It is important to notice, nevertheless, that other classical Japanese arts such as calligraphy, flower arrangement schools, as well as archery and Buddhist meditation halls are also called “Dojo”. Hence, a Dojo is a hall for immersive learning and self-growth. The term literally translates to “place of the Way”. At a Dojo, one finds a serene and reverent atmosphere, rather different from the sports-like environment of gyms.
The practice of Aikido can be adapted to one’s individual needs, taking a more intense or gentler approach, be it for health, culture, self-defence, philosophy and the like. It is not unusual to find people from all different walks of life at an Aikido Dojo, from scholars to law enforcement agents and military personnel, from artists to holistic health practitioners, students, business people, entrepreneurs, spiritual seekers and so forth. Due to its non-competitive nature, Aikido is suitable for everyone, regardless of age or gender.
Morihei Ueshiba (植芝 盛平 14 December 1883 – 26 April 1969), referred to by Aikido practitioners as Ō-sensei, or “Great Teacher”, developed Aikido primarily during the late 1920’s through the 1930’s as a synthesis of the older martial arts he had studied. The core martial art from which Aikido derives from is Daitoryu Aiki-jujutsu, along with a variety of other ancient samurai arts such as Tenjin Shintoryu, Kashima Shinden Jikishinkageryu and Gotoha Yagyu Shinganryu.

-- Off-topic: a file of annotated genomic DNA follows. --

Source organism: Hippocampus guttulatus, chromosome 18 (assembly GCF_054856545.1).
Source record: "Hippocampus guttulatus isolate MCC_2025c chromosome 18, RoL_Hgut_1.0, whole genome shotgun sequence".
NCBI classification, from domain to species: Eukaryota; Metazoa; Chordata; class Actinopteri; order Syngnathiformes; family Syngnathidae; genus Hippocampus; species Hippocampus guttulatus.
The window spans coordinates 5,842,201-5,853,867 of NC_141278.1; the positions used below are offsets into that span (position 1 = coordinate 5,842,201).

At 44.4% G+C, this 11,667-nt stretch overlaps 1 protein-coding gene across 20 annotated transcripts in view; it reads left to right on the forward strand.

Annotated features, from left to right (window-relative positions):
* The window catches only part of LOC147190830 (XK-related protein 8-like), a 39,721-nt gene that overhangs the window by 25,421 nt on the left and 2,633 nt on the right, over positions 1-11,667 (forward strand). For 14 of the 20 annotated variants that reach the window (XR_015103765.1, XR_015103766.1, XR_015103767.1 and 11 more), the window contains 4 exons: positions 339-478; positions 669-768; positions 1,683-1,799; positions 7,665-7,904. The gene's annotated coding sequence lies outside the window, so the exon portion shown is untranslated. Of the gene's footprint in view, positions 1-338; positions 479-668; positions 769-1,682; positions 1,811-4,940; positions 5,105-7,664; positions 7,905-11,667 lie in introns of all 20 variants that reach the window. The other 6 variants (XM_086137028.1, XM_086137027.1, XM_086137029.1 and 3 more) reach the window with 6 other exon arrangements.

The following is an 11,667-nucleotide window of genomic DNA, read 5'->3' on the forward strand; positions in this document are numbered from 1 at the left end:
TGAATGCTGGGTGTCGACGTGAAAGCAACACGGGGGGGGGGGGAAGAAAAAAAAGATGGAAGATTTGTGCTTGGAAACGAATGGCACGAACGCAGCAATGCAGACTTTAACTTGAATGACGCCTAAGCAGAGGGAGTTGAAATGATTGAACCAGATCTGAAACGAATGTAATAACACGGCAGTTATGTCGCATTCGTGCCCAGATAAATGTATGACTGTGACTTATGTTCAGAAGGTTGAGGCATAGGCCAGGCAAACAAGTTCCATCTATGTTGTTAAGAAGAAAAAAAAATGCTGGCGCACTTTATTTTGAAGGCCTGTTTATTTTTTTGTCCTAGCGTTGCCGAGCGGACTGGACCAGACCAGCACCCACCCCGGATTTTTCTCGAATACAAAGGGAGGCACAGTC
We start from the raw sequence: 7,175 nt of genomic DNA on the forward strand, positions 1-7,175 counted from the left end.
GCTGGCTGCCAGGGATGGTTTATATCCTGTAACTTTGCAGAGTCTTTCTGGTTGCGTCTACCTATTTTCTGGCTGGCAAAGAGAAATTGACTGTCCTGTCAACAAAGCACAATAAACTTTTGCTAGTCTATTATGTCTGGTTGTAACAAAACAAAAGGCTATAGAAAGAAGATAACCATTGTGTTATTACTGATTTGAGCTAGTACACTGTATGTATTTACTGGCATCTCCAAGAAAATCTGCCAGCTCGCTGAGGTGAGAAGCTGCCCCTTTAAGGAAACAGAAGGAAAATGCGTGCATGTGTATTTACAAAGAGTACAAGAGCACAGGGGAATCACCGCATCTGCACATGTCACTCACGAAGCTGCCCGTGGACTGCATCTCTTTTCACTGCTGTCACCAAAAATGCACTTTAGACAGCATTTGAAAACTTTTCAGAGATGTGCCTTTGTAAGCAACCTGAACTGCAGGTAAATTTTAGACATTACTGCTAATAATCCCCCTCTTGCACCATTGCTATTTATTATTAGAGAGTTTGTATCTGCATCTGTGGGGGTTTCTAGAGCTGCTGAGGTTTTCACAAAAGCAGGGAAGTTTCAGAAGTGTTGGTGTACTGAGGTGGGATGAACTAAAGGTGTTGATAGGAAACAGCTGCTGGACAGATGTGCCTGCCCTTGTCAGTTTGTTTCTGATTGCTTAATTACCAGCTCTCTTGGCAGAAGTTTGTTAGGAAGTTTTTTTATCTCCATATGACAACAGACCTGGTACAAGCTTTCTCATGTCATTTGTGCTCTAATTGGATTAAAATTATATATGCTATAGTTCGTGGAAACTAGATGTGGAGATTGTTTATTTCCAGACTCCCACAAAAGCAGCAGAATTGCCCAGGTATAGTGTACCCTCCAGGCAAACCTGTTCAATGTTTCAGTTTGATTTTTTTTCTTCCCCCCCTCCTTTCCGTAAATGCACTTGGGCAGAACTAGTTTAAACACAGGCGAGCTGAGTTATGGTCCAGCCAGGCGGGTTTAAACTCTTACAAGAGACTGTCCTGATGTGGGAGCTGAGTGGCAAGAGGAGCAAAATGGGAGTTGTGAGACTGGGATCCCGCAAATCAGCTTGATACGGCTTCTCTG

Most importantly, undoubtedly, is the influence of Daitoryu Aiki-jujutsu (大東流合気柔術), or simply Daitoryu. The origins of Daitoryu maintain a direct lineage extending approximately 900 years, originating with Prince Minamoto no Yoshimitsu (1045–1127), a samurai descended from the 56th imperial ruler of Japan, Emperor Seiwa.
The samurai clan was highly structured, with various sorts of military divisions. The elite samurai warriors responsible for the safeguard of palaces, castles, and of high profile personnel, such as feudal lords and mainly the Emperor of Japan, developed and practiced the art of Daitoryu, and for this reason it was kept a well-guarded secret for almost 1000 years. Ancient texts refer to it as the “mystical circular art of the palaces”.
With the decline of the samurai era (Asakusa to Tokugawa periods), during the transition to modern Japan (Meiji period – 1860 onward), it was feared that these many arts would disappear along with the samurai class, and it was only then, for the sake of its preservation, that the samurai decided to expose their arts to the general public.